Second-year informatics Ph.D. student Emani Dotch is one of 10 finalists who will be competing in UC Irvine’s Grad Slam Finals on March 9, 2023. Grad Slam highlights UCI’s top graduate researchers as they perform three-minute pitches in front of a panel of judges to promote their research and illustrate its impact.
“I didn’t really know much about Grad Slam, but my mentors said I should do it,” recalls Emani, who focuses on human-computer interaction and accessibility in the Donald Bren School of Information and Computer Sciences (ICS). “I was like, ‘No, I have social anxiety. I don’t want to talk in front of a bunch of people!” Yet at the last minute, she decided to submit the application. “It was less about sharing my research,” she says, “and more about fostering awareness.”
Supporting Children with Autism
As a member of the Social and Technological Action Research (STAR) group and the Accessibility Research Collective (ARC), Emani is exploring how assistive technologies can support everyday living for autistic individuals, especially those from historically marginalized communities.
“I have a little brother named Khadir,” she says. “He’s autistic.” He was first diagnosed when Emani was in high school, and her family quickly realized they were ill-equipped to support him. “It really hit home, just seeing, as a Black boy, how many other challenges he was going to have before anyone ever [recognized his] autism,” she explains. “So since high school, I’ve been asking, ‘how can I make this world better for him [and] for other autistic children as well?’”
Understanding Noise Sensitivity
Emani’s Grad Slam pitch, “Stop Making That Noise!” outlines how technology can support noise sensitivity and emotion regulation in autistic individuals.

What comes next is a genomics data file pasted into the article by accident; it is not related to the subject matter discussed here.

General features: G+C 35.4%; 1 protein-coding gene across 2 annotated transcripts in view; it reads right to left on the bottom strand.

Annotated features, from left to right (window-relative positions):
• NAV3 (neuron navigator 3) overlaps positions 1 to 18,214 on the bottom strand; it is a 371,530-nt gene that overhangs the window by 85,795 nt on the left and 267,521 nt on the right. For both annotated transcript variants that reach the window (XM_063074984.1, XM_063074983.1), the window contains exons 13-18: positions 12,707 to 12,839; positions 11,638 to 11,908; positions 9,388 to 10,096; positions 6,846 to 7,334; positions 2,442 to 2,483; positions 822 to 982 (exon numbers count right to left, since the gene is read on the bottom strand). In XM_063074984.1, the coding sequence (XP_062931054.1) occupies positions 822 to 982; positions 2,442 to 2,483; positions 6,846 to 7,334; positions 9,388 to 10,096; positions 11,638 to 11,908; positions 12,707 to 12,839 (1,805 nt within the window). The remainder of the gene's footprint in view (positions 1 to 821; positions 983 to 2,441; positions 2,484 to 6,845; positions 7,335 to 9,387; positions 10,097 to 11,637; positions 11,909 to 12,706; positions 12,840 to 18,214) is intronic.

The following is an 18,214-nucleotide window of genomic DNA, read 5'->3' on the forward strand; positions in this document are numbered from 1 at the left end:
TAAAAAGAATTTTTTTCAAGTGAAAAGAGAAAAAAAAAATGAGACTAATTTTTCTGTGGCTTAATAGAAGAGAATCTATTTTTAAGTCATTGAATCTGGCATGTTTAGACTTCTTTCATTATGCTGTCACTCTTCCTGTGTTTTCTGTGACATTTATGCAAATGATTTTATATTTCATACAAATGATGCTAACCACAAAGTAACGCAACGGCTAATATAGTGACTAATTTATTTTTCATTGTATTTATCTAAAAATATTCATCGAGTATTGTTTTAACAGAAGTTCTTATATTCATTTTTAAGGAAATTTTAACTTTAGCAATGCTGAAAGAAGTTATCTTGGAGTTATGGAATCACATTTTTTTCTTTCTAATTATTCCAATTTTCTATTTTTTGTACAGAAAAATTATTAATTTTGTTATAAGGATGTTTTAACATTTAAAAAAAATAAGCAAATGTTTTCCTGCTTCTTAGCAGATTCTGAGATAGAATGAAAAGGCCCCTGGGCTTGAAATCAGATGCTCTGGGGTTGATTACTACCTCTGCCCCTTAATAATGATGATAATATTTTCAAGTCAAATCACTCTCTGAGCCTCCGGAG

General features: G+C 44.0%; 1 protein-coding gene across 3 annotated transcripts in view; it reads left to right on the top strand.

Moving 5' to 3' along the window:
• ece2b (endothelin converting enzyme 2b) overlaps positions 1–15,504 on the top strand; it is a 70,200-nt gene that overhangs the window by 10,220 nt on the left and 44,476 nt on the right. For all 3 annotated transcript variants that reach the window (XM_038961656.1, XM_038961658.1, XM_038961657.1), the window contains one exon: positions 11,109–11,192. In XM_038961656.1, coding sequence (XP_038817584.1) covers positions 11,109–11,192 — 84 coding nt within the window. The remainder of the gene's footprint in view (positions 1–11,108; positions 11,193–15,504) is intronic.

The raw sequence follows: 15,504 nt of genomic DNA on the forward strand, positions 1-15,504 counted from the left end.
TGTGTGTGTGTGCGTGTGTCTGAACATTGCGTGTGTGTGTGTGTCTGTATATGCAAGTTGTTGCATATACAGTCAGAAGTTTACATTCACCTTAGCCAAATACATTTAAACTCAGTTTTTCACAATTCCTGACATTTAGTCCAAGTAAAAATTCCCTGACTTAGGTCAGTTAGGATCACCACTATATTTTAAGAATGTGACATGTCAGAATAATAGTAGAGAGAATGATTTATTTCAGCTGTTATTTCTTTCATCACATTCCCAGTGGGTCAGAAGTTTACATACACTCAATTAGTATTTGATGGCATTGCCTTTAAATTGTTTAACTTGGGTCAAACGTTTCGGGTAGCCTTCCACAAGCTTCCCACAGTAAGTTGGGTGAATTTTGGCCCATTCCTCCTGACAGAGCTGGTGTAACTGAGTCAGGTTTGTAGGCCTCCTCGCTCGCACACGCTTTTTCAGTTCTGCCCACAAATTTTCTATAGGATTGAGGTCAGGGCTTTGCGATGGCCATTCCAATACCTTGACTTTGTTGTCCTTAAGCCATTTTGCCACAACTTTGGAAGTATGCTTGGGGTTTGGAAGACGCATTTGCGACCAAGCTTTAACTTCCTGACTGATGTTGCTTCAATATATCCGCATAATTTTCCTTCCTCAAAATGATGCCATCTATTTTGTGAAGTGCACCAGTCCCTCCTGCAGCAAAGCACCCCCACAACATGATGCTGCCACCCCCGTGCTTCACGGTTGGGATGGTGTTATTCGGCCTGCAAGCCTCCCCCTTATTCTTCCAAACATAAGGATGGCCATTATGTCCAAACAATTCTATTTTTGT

“My opening story is literally about a situation where [Khadir] yelled at me, ‘Stop making that noise!’”
Her project, AudioBuddy, is a mobile and smartwatch-compatible application that uses sound sensors to intervene in potentially triggering situations, helping users self-regulate their emotions. If, for example, a fire alarm goes off, the goal is to offer coping strategies to prevent the situation from escalating and leading to reactionary behavior such as kicking or screaming.
The application also aims to empower users by making them aware of their noise sensitivity and helping them share their concerns. “It’s empowering them to also tell other people, ‘you’re being too loud, and it’s a problem for me,” says Emani. “So, on one hand, yes, it’s about supporting their regulation, but it’s also about empowering them to take control of their environment by being vocal or creating awareness.”
Emani hopes to bring greater awareness to the wider community as well. “Let’s talk about the issue of noise sensitivity, and how, as non-autistic people, we have a role to play,” she says. “Even if I don’t win Grad Slam, I want there to be a mark left to make people more conscious about how they’re contributing to noise pollution.”
The final competition will take place at the Edwards Lifesciences’ corporate headquarters in Irvine on March 9, 2023, and the winner will go on to compete in the UC Grad Slam Systemwide Finals in May.
— Shani Murray